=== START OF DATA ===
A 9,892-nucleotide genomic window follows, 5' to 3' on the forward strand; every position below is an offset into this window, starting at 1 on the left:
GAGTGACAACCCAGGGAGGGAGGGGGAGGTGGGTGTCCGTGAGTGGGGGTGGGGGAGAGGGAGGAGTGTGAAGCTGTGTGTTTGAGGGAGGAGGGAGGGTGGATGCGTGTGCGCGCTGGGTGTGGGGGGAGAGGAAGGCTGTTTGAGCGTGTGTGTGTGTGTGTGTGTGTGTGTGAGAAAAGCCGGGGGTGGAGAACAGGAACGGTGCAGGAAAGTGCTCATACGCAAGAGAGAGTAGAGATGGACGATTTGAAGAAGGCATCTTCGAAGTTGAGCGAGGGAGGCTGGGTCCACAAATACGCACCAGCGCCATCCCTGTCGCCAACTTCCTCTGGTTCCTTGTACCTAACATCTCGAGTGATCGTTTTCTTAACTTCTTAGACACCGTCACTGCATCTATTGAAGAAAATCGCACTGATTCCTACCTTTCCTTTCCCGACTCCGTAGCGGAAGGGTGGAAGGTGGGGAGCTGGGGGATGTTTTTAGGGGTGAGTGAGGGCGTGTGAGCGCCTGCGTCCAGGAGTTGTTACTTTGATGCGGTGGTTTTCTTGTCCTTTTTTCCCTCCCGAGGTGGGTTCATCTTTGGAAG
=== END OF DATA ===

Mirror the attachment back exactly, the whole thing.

A 9,892-nucleotide genomic window follows, 5' to 3' on the forward strand; every position below is an offset into this window, starting at 1 on the left:
GAGTGACAACCCAGGGAGGGAGGGGGAGGTGGGTGTCCGTGAGTGGGGGTGGGGGAGAGGGAGGAGTGTGAAGCTGTGTGTTTGAGGGAGGAGGGAGGGTGGATGCGTGTGCGCGCTGGGTGTGGGGGGAGAGGAAGGCTGTTTGAGCGTGTGTGTGTGTGTGTGTGTGTGTGTGAGAAAAGCCGGGGGTGGAGAACAGGAACGGTGCAGGAAAGTGCTCATACGCAAGAGAGAGTAGAGATGGACGATTTGAAGAAGGCATCTTCGAAGTTGAGCGAGGGAGGCTGGGTCCACAAATACGCACCAGCGCCATCCCTGTCGCCAACTTCCTCTGGTTCCTTGTACCTAACATCTCGAGTGATCGTTTTCTTAACTTCTTAGACACCGTCACTGCATCTATTGAAGAAAATCGCACTGATTCCTACCTTTCCTTTCCCGACTCCGTAGCGGAAGGGTGGAAGGTGGGGAGCTGGGGGATGTTTTTAGGGGTGAGTGAGGGCGTGTGAGCGCCTGCGTCCAGGAGTTGTTACTTTGATGCGGTGGTTTTCTTGTCCTTTTTTCCCTCCCGAGGTGGGTTCATCTTTGGAAG